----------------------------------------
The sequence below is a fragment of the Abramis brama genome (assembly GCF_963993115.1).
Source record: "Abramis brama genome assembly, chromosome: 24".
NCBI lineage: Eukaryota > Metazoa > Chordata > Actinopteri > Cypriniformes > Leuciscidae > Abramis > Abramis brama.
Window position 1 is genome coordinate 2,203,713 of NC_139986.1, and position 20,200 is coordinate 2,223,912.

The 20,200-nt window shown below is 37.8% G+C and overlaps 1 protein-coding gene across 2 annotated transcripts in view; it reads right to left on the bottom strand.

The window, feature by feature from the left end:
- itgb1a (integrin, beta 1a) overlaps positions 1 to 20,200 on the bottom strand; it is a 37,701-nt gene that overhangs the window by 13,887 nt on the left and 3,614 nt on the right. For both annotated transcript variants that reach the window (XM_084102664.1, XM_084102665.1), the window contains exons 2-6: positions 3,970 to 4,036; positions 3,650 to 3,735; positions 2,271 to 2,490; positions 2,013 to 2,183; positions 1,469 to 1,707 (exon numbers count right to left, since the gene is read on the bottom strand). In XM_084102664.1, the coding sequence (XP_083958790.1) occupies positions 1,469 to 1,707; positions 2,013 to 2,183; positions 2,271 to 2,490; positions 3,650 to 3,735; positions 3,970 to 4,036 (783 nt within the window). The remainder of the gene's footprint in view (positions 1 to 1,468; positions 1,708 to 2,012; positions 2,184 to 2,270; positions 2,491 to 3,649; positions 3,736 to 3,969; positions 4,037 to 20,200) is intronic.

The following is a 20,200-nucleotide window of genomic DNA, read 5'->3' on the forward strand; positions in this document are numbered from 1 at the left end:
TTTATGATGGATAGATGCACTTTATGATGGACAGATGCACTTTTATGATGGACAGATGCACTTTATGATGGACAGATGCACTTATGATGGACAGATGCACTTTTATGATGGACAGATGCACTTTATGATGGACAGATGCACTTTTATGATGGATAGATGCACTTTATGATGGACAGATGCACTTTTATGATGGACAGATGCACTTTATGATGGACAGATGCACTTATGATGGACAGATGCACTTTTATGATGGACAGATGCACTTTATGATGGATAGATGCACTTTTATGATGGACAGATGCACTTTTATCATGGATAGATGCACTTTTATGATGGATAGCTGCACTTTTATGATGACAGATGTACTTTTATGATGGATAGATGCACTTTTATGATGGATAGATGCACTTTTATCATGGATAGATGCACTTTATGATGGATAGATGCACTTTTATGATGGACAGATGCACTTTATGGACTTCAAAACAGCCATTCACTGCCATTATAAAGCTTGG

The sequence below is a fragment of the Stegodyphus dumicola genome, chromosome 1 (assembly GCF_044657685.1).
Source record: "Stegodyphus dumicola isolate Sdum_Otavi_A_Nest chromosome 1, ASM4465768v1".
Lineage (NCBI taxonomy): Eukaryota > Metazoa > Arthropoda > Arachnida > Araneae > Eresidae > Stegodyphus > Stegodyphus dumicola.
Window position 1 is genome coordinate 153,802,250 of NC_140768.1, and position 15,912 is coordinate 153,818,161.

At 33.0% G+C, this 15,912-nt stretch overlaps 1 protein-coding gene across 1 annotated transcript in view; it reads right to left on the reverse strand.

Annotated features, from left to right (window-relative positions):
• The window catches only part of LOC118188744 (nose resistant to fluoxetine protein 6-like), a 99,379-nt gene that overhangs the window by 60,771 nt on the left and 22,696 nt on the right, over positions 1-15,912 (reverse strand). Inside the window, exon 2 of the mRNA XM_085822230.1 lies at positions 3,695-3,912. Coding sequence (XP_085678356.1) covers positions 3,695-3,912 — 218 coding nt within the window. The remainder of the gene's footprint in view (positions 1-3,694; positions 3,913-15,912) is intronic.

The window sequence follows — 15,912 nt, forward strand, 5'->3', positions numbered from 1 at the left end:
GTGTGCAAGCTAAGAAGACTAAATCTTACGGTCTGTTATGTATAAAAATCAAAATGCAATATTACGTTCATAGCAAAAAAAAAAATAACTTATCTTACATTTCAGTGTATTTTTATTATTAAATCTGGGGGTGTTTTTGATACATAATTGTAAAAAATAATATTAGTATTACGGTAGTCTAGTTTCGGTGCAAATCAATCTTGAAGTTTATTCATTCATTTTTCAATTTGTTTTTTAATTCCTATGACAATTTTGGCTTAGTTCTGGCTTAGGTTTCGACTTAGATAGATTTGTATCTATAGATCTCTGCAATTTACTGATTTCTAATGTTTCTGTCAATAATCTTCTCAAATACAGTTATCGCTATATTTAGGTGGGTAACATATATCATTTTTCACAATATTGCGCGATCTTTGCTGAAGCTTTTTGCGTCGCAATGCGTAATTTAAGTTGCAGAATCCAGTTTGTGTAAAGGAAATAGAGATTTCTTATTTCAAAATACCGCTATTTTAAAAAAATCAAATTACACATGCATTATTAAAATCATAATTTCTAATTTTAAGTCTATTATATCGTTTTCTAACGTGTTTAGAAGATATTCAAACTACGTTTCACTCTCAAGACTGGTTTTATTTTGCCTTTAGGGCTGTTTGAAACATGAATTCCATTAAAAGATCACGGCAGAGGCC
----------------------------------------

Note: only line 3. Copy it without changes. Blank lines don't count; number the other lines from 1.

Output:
NCBI lineage: Eukaryota > Metazoa > Chordata > Actinopteri > Cypriniformes > Leuciscidae > Abramis > Abramis brama.